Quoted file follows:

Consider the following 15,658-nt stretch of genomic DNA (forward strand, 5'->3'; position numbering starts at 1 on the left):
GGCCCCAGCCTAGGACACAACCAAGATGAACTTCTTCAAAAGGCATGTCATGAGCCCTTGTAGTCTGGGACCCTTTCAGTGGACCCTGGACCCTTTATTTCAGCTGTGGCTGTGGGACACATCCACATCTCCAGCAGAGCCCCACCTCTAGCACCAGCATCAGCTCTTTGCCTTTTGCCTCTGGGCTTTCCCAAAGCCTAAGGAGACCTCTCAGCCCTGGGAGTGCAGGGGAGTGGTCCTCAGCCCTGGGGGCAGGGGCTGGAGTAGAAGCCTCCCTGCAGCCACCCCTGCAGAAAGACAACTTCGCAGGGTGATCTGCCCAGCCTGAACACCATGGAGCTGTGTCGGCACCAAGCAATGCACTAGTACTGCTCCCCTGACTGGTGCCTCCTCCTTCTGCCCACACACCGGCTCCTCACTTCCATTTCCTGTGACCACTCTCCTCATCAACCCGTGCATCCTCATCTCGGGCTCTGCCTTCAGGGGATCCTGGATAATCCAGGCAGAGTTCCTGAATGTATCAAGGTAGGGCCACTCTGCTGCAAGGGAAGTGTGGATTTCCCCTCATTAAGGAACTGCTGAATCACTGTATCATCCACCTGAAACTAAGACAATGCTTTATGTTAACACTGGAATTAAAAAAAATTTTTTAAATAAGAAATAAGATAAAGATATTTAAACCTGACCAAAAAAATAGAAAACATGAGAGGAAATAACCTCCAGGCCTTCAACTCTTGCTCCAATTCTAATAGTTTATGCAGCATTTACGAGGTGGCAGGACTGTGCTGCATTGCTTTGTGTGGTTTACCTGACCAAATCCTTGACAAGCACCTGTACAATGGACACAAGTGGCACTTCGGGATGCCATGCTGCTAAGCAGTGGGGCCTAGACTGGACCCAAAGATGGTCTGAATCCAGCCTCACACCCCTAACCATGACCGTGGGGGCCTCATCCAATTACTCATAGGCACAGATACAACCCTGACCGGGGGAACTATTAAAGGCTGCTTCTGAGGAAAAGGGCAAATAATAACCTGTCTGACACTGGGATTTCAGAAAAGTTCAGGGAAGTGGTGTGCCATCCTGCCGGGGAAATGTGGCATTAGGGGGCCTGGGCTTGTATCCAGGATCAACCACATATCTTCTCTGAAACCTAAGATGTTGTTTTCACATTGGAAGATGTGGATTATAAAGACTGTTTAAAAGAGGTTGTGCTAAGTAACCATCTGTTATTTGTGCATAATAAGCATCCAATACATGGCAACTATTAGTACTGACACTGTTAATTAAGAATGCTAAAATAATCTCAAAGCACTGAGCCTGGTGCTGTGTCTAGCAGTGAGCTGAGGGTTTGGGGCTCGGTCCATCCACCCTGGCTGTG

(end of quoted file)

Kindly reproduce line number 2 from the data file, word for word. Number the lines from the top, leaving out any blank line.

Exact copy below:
GGCCCCAGCCTAGGACACAACCAAGATGAACTTCTTCAAAAGGCATGTCATGAGCCCTTGTAGTCTGGGACCCTTTCAGTGGACCCTGGACCCTTTATTTCAGCTGTGGCTGTGGGACACATCCACATCTCCAGCAGAGCCCCACCTCTAGCACCAGCATCAGCTCTTTGCCTTTTGCCTCTGGGCTTTCCCAAAGCCTAAGGAGACCTCTCAGCCCTGGGAGTGCAGGGGAGTGGTCCTCAGCCCTGGGGGCAGGGGCTGGAGTAGAAGCCTCCCTGCAGCCACCCCTGCAGAAAGACAACTTCGCAGGGTGATCTGCCCAGCCTGAACACCATGGAGCTGTGTCGGCACCAAGCAATGCACTAGTACTGCTCCCCTGACTGGTGCCTCCTCCTTCTGCCCACACACCGGCTCCTCACTTCCATTTCCTGTGACCACTCTCCTCATCAACCCGTGCATCCTCATCTCGGGCTCTGCCTTCAGGGGATCCTGGATAATCCAGGCAGAGTTCCTGAATGTATCAAGGTAGGGCCACTCTGCTGCAAGGGAAGTGTGGATTTCCCCTCATTAAGGAACTGCTGAATCACTGTATCATCCACCTGAAACTAAGACAATGCTTTATGTTAACACTGGAATTAAAAAAAATTTTTTAAATAAGAAATAAGATAAAGATATTTAAACCTGACCAAAAAAATAGAAAACATGAGAGGAAATAACCTCCAGGCCTTCAACTCTTGCTCCAATTCTAATAGTTTATGCAGCATTTACGAGGTGGCAGGACTGTGCTGCATTGCTTTGTGTGGTTTACCTGACCAAATCCTTGACAAGCACCTGTACAATGGACACAAGTGGCACTTCGGGATGCCATGCTGCTAAGCAGTGGGGCCTAGACTGGACCCAAAGATGGTCTGAATCCAGCCTCACACCCCTAACCATGACCGTGGGGGCCTCATCCAATTACTCATAGGCACAGATACAACCCTGACCGGGGGAACTATTAAAGGCTGCTTCTGAGGAAAAGGGCAAATAATAACCTGTCTGACACTGGGATTTCAGAAAAGTTCAGGGAAGTGGTGTGCCATCCTGCCGGGGAAATGTGGCATTAGGGGGCCTGGGCTTGTATCCAGGATCAACCACATATCTTCTCTGAAACCTAAGATGTTGTTTTCACATTGGAAGATGTGGATTATAAAGACTGTTTAAAAGAGGTTGTGCTAAGTAACCATCTGTTATTTGTGCATAATAAGCATCCAATACATGGCAACTATTAGTACTGACACTGTTAATTAAGAATGCTAAAATAATCTCAAAGCACTGAGCCTGGTGCTGTGTCTAGCAGTGAGCTGAGGGTTTGGGGCTCGGTCCATCCACCCTGGCTGTG